Contractors in Iraq Are Hidden Casualties of War

ProPublica & the LA Times piece about contractors in Iraq:

‘They are the unappreciated patriots’
In Iraq and Afghanistan, contractors like Reggie Lane often face the same dangers as U.S. troops. And make the same terrible sacrifices.

There’s the cerebral argument that says, “he knew the risks and willingly accepted them.” There’s the human response that feels sad for him and his family.

A few weeks ago  read Big Boy Rules. Shortly after that I read Blank Spots on the Map. I feel like this topic falls right in between the two. Big Boy Rules talked so much about the privatization of the army, outsourcing of the armed forces, and the repercussions of such. Almost more than anything I was amazed by just how little press coverage talks about the fact that this booming industry (both defensive and contract work) is doing a lot of the work in places like Iraq. It definitely gets airplay, but not to the proportionally to the amount the private sector is doing over there. Blank Spots on the Map goes into detail about the government’s efforts to keep information of of the general public’s hands and heads, and in general in the dark. Granted, some times this is certainly warranted, but as many believe the government goes beyond what is necessary.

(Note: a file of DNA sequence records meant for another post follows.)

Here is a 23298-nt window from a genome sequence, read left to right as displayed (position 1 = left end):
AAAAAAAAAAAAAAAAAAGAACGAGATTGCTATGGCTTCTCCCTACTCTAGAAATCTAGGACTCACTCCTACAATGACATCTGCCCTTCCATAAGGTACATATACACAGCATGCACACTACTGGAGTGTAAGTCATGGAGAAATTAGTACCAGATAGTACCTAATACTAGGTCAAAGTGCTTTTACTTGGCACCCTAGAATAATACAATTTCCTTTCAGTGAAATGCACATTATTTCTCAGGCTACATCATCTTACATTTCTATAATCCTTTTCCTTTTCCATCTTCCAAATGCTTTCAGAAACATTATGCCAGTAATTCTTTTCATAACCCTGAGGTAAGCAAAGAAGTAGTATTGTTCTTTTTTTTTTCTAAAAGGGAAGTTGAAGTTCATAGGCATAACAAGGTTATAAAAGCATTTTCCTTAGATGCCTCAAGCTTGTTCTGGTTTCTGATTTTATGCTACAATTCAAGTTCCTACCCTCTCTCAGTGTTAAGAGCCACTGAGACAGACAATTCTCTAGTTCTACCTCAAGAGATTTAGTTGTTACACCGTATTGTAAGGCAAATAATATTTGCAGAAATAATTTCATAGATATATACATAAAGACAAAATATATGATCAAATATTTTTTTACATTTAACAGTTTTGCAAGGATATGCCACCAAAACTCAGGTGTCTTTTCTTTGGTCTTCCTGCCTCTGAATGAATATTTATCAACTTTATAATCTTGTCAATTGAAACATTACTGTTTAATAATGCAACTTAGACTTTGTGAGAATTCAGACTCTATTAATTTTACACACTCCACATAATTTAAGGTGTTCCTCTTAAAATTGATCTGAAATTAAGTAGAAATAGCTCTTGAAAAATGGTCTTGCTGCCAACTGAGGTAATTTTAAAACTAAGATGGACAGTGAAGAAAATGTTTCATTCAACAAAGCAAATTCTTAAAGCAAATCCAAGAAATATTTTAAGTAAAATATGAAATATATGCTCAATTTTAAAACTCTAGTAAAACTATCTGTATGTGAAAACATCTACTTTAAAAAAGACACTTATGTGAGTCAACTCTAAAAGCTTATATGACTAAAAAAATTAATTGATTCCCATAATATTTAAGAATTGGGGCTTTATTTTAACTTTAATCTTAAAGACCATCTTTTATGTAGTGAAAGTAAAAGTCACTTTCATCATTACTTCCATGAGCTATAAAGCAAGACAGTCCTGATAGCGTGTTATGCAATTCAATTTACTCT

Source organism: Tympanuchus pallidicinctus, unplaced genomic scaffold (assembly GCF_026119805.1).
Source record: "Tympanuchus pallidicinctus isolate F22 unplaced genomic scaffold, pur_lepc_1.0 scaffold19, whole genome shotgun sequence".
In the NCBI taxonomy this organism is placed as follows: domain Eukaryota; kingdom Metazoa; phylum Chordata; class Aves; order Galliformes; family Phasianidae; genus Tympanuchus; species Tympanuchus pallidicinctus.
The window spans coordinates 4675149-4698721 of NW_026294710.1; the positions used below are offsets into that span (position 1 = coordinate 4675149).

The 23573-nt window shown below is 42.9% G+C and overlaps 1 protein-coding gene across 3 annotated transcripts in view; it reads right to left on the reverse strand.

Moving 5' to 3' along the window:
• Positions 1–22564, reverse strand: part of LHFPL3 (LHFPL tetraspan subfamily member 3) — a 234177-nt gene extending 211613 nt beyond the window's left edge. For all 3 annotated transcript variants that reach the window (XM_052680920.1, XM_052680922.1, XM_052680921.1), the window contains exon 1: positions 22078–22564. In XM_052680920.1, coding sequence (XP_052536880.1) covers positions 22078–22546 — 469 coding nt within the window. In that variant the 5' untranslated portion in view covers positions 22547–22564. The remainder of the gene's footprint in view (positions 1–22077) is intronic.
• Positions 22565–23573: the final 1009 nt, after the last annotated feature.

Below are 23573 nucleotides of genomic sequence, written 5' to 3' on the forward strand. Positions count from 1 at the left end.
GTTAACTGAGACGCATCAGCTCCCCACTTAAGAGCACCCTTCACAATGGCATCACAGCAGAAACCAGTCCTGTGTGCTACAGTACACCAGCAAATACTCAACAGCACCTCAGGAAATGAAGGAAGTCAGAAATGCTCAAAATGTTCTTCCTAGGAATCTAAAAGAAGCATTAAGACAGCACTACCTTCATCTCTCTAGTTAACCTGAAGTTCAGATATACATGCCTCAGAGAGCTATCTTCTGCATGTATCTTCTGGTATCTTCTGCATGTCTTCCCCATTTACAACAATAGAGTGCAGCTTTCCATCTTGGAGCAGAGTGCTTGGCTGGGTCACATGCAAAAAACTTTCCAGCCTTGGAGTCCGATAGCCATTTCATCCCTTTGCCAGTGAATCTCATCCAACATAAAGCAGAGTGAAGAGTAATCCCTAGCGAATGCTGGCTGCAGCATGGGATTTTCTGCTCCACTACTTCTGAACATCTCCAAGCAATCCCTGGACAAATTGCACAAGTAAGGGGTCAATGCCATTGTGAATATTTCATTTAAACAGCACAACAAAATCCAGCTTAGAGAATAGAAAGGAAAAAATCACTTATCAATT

So a story like this falls in the middle. The government outsources what it doesn’t want to do (or more appropriately, what it doesn’t want to get killed doing), and when that situation gets messy, it gets ignored.

Here’s a fairly well known and widely circulated video of a KBR driver, Preston Wheeler, in an ambush. He was the fifth truck in the caravan. Pretty harrowing.


Here is video of the same ambush but the driver of the third truck, Keven Dagit, gets killed.